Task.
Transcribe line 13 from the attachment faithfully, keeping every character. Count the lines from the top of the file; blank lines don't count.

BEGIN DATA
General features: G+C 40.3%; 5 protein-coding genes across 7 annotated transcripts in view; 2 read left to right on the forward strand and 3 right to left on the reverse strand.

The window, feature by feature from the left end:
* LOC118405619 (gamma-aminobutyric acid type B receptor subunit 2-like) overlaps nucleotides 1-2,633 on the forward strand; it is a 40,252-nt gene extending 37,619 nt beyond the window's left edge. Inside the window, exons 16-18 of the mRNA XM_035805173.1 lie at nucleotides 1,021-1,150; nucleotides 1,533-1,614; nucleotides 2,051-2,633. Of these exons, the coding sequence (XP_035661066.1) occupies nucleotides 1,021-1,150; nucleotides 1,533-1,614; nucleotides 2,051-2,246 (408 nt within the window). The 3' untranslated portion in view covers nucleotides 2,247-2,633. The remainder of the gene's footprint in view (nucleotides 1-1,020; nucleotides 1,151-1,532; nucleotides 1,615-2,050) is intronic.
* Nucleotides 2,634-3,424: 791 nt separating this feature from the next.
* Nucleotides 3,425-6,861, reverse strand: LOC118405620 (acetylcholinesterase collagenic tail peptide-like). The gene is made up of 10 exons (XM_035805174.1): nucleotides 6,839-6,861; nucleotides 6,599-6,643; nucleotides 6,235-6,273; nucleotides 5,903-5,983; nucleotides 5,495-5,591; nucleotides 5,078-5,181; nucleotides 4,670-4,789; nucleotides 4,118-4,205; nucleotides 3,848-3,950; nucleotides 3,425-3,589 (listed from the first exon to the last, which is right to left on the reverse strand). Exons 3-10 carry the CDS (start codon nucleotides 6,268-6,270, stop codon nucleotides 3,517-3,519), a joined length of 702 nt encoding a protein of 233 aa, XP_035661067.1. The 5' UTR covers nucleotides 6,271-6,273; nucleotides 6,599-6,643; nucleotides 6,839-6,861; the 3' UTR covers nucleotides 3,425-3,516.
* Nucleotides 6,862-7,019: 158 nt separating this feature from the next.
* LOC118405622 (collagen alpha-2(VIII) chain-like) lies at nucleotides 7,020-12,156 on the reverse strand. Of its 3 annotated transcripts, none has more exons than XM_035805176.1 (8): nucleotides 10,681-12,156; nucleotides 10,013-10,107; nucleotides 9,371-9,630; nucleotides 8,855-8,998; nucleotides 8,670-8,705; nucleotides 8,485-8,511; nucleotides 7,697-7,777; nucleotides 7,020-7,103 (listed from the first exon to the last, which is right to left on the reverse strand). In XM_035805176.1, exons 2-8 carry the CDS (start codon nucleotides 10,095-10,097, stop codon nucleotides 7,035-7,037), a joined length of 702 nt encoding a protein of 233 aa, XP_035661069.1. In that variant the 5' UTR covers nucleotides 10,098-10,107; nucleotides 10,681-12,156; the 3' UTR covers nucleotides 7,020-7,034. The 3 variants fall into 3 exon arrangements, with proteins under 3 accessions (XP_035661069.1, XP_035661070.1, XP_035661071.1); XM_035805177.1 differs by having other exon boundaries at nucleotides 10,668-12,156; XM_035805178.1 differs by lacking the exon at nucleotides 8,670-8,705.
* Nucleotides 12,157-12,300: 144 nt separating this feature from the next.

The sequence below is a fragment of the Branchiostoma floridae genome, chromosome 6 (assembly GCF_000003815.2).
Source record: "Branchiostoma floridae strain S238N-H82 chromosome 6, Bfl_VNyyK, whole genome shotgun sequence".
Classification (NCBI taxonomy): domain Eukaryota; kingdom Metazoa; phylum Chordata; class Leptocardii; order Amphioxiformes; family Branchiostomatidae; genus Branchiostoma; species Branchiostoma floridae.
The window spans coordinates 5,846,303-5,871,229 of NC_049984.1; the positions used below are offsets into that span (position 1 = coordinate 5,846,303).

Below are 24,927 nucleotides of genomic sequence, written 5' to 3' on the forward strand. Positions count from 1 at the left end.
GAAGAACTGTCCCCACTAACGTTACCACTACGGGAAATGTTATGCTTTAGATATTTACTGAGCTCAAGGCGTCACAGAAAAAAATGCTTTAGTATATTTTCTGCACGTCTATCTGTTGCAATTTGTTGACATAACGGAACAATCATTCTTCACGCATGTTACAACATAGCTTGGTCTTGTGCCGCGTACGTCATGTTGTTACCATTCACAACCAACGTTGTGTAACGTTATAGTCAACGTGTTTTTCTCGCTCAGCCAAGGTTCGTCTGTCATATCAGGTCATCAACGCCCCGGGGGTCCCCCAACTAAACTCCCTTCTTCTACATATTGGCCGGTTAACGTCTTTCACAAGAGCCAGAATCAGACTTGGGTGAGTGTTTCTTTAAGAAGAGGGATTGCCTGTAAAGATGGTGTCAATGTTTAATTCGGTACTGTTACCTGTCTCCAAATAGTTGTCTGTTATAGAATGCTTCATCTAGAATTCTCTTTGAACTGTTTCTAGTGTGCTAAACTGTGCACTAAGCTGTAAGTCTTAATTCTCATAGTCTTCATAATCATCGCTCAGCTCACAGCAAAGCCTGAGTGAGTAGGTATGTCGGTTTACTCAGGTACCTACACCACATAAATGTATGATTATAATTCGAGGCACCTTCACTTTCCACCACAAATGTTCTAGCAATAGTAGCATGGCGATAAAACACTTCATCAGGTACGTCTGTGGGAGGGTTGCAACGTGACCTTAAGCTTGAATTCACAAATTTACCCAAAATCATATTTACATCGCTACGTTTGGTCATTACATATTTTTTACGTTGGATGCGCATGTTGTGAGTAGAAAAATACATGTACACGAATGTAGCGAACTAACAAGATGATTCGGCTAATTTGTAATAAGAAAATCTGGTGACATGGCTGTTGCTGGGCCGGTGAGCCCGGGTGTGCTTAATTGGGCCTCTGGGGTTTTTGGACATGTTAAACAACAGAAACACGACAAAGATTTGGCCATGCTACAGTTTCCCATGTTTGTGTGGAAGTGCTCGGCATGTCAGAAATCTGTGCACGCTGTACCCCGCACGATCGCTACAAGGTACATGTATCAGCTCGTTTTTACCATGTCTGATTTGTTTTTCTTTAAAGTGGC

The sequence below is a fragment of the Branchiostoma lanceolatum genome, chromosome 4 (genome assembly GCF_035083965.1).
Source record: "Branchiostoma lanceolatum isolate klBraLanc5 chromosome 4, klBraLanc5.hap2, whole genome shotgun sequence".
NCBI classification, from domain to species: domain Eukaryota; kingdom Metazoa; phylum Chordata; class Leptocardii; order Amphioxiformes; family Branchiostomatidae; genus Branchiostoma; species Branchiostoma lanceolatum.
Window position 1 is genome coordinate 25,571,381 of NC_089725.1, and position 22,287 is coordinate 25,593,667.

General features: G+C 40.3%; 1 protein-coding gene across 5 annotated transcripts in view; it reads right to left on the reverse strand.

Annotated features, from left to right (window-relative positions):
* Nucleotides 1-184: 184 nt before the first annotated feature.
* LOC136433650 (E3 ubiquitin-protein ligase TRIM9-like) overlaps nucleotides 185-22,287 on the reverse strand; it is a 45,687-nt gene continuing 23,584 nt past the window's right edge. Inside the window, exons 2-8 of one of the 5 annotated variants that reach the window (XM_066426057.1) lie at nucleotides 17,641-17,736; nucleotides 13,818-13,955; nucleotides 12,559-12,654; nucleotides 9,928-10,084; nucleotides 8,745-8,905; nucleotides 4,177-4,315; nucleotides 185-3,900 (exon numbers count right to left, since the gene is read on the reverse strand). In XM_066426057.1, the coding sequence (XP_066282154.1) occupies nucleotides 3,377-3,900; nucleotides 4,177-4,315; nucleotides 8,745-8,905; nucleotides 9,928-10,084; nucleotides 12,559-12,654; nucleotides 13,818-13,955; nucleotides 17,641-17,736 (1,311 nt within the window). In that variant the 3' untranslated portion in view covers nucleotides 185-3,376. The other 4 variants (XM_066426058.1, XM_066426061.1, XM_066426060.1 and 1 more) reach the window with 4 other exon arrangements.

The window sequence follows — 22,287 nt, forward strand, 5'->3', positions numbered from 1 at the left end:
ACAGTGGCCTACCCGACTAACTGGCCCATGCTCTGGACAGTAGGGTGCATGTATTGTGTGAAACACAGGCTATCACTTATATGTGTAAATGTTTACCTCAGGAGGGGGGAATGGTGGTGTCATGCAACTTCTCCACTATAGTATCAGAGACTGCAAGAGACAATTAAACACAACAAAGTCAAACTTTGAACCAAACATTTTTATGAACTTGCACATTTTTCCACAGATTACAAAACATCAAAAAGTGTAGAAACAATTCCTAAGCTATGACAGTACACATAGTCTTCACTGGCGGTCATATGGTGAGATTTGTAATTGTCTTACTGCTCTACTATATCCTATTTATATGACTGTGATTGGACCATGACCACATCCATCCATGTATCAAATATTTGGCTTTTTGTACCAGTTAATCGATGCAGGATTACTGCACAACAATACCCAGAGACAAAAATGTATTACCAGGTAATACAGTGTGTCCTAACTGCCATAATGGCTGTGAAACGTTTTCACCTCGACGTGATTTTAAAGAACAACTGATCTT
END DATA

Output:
Below are 24,927 nucleotides of genomic sequence, written 5' to 3' on the forward strand. Positions count from 1 at the left end.